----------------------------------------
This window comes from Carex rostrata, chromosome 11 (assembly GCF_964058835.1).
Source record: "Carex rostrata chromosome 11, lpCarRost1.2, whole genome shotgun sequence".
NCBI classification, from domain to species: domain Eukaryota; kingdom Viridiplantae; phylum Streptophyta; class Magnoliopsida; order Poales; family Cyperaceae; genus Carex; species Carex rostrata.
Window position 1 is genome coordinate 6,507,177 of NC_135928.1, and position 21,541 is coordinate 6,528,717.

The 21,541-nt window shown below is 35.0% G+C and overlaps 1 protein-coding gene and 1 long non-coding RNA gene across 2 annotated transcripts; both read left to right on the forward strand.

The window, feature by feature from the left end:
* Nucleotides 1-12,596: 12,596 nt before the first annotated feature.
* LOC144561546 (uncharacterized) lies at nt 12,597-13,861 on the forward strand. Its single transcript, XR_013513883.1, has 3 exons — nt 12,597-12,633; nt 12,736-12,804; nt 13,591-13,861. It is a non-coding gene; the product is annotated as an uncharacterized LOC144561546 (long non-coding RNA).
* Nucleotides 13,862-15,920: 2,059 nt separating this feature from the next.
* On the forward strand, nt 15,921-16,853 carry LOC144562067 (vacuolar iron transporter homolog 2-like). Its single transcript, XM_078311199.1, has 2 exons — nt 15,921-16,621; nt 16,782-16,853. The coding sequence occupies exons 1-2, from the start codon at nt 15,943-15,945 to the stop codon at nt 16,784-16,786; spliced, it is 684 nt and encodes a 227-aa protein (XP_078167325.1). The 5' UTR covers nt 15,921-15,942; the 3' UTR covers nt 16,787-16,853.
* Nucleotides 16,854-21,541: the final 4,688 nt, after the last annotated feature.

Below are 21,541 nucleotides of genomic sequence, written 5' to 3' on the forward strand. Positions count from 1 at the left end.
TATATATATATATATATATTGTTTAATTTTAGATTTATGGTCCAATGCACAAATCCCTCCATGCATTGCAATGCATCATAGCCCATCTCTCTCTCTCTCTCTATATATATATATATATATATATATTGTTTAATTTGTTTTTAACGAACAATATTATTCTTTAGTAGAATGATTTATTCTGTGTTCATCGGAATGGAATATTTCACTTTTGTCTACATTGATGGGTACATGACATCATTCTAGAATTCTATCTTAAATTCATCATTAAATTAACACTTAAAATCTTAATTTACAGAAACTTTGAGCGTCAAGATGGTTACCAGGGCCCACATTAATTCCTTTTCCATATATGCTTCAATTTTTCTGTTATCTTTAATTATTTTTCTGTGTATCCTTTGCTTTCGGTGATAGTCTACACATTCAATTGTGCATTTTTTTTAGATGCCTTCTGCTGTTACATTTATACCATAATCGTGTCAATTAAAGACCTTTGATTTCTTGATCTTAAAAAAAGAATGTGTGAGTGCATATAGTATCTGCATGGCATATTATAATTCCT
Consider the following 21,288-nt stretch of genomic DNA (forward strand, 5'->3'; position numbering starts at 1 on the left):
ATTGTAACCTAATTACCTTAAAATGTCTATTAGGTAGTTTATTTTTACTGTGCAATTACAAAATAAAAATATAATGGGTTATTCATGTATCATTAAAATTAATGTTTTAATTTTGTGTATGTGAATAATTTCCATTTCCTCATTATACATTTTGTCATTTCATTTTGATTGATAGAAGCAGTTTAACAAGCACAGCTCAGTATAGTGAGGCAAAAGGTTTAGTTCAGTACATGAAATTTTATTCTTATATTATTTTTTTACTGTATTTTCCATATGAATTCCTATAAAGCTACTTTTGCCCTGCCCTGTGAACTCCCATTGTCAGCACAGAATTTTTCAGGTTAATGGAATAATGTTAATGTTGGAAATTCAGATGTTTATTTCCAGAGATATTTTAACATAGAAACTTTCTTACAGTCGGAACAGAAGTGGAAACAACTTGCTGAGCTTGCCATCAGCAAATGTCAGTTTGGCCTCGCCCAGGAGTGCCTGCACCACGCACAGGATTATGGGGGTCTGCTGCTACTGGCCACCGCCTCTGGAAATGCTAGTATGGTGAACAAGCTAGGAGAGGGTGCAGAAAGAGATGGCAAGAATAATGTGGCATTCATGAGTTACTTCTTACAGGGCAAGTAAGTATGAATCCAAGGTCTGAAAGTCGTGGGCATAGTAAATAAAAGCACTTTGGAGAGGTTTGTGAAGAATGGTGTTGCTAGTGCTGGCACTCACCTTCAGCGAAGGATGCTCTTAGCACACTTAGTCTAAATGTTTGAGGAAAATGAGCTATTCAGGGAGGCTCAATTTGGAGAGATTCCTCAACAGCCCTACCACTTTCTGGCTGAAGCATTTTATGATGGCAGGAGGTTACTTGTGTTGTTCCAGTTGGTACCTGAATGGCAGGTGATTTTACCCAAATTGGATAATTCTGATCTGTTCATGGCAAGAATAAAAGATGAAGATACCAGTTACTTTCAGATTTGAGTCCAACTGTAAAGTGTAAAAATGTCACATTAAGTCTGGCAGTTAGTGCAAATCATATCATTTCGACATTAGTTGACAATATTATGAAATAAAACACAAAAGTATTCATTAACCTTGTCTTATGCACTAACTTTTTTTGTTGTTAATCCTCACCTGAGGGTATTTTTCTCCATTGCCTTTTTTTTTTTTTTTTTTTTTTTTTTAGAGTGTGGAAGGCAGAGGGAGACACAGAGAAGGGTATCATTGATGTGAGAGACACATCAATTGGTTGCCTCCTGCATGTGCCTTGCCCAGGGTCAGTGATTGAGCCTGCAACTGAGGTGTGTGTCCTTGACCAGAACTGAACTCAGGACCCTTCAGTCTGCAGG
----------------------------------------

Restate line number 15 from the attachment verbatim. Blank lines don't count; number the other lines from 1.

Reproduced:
ATTGTAACCTAATTACCTTAAAATGTCTATTAGGTAGTTTATTTTTACTGTGCAATTACAAAATAAAAATATAATGGGTTATTCATGTATCATTAAAATTAATGTTTTAATTTTGTGTATGTGAATAATTTCCATTTCCTCATTATACATTTTGTCATTTCATTTTGATTGATAGAAGCAGTTTAACAAGCACAGCTCAGTATAGTGAGGCAAAAGGTTTAGTTCAGTACATGAAATTTTATTCTTATATTATTTTTTTACTGTATTTTCCATATGAATTCCTATAAAGCTACTTTTGCCCTGCCCTGTGAACTCCCATTGTCAGCACAGAATTTTTCAGGTTAATGGAATAATGTTAATGTTGGAAATTCAGATGTTTATTTCCAGAGATATTTTAACATAGAAACTTTCTTACAGTCGGAACAGAAGTGGAAACAACTTGCTGAGCTTGCCATCAGCAAATGTCAGTTTGGCCTCGCCCAGGAGTGCCTGCACCACGCACAGGATTATGGGGGTCTGCTGCTACTGGCCACCGCCTCTGGAAATGCTAGTATGGTGAACAAGCTAGGAGAGGGTGCAGAAAGAGATGGCAAGAATAATGTGGCATTCATGAGTTACTTCTTACAGGGCAAGTAAGTATGAATCCAAGGTCTGAAAGTCGTGGGCATAGTAAATAAAAGCACTTTGGAGAGGTTTGTGAAGAATGGTGTTGCTAGTGCTGGCACTCACCTTCAGCGAAGGATGCTCTTAGCACACTTAGTCTAAATGTTTGAGGAAAATGAGCTATTCAGGGAGGCTCAATTTGGAGAGATTCCTCAACAGCCCTACCACTTTCTGGCTGAAGCATTTTATGATGGCAGGAGGTTACTTGTGTTGTTCCAGTTGGTACCTGAATGGCAGGTGATTTTACCCAAATTGGATAATTCTGATCTGTTCATGGCAAGAATAAAAGATGAAGATACCAGTTACTTTCAGATTTGAGTCCAACTGTAAAGTGTAAAAATGTCACATTAAGTCTGGCAGTTAGTGCAAATCATATCATTTCGACATTAGTTGACAATATTATGAAATAAAACACAAAAGTATTCATTAACCTTGTCTTATGCACTAACTTTTTTTGTTGTTAATCCTCACCTGAGGGTATTTTTCTCCATTGCCTTTTTTTTTTTTTTTTTTTTTTTTTTAGAGTGTGGAAGGCAGAGGGAGACACAGAGAAGGGTATCATTGATGTGAGAGACACATCAATTGGTTGCCTCCTGCATGTGCCTTGCCCAGGGTCAGTGATTGAGCCTGCAACTGAGGTGTGTGTCCTTGACCAGAACTGAACTCAGGACCCTTCAGTCTGCAGG